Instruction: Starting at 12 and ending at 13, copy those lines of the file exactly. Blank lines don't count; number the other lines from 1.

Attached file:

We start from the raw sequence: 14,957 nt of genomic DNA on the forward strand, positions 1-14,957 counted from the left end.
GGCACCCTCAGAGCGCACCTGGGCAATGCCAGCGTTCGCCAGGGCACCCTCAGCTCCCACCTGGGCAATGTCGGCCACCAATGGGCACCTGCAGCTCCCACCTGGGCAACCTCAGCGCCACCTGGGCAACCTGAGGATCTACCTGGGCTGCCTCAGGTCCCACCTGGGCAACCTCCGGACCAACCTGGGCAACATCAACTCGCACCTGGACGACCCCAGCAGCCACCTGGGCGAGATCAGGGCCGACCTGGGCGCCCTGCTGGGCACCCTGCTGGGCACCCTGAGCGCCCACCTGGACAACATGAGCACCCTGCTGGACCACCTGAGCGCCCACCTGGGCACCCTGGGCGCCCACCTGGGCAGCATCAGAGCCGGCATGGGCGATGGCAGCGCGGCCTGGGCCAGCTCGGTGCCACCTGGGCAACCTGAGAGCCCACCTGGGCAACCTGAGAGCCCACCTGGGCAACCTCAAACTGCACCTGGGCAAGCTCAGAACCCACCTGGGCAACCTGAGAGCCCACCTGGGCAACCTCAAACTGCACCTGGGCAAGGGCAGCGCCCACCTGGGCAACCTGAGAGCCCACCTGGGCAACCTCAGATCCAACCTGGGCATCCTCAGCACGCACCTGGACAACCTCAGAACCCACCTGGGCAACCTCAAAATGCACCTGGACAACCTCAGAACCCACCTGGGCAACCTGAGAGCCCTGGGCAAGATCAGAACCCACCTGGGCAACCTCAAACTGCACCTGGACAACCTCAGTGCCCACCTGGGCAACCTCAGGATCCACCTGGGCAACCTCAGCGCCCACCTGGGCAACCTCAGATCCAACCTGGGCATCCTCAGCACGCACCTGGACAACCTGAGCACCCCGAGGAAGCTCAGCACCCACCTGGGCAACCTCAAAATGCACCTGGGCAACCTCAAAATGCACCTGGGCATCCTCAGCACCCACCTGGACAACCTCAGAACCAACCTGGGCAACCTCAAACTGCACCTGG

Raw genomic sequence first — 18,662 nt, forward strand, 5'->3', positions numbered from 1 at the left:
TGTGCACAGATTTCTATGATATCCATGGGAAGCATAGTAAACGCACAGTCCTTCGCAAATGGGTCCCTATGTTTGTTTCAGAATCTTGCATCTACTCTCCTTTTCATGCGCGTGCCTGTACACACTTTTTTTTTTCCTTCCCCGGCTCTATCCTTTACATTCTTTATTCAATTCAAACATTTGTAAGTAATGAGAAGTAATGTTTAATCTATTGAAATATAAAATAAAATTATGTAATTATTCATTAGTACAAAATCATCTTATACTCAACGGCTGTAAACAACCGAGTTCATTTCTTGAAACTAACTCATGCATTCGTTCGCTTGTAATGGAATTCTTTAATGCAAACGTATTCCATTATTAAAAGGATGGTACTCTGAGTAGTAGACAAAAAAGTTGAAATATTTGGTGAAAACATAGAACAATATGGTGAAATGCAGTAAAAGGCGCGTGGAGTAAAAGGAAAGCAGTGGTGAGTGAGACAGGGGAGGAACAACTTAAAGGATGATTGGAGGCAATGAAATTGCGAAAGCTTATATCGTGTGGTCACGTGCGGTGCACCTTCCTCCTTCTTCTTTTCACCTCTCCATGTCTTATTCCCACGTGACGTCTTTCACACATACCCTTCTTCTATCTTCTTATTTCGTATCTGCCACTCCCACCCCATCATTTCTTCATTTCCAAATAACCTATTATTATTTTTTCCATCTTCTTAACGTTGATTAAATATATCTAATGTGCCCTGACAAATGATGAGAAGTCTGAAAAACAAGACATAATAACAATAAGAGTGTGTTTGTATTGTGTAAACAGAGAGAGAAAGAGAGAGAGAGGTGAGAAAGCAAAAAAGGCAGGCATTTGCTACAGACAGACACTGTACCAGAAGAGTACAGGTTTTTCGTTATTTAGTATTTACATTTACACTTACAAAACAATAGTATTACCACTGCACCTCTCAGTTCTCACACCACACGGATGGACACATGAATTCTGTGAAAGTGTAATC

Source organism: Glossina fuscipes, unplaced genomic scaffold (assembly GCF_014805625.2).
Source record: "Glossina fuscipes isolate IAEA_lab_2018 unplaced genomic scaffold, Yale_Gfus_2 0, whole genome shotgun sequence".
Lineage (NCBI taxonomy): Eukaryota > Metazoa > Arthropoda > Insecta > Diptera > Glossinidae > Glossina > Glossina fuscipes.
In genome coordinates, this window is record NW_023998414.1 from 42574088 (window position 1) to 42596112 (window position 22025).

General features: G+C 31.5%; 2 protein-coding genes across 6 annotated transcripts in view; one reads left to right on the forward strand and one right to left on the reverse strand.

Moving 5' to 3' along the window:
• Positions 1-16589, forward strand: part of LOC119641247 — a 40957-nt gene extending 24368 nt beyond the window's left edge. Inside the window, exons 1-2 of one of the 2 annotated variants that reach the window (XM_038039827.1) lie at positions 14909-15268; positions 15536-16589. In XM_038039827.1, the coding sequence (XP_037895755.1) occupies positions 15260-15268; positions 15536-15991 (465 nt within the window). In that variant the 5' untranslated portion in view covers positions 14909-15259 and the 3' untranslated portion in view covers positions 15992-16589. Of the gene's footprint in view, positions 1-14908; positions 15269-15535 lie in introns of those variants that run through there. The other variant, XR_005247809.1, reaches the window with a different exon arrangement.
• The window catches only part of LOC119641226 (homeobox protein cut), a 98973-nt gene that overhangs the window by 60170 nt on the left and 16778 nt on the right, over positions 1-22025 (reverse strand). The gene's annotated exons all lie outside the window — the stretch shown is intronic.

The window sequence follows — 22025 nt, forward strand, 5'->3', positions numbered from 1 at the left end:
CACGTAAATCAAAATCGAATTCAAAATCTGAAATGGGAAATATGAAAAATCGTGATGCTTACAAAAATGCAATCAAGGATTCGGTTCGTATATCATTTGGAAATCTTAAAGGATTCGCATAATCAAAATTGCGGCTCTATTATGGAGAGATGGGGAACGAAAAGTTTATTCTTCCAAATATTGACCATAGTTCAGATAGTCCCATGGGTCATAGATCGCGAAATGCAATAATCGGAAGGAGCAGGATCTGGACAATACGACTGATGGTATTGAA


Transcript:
• The window catches only part of LOC119641226 (homeobox protein cut), a 98973-nt gene that overhangs the window by 60170 nt on the left and 16778 nt on the right, over positions 1-22025 (reverse strand). The gene's annotated exons all lie outside the window — the stretch shown is intronic.

The window sequence follows — 22025 nt, forward strand, 5'->3', positions numbered from 1 at the left end: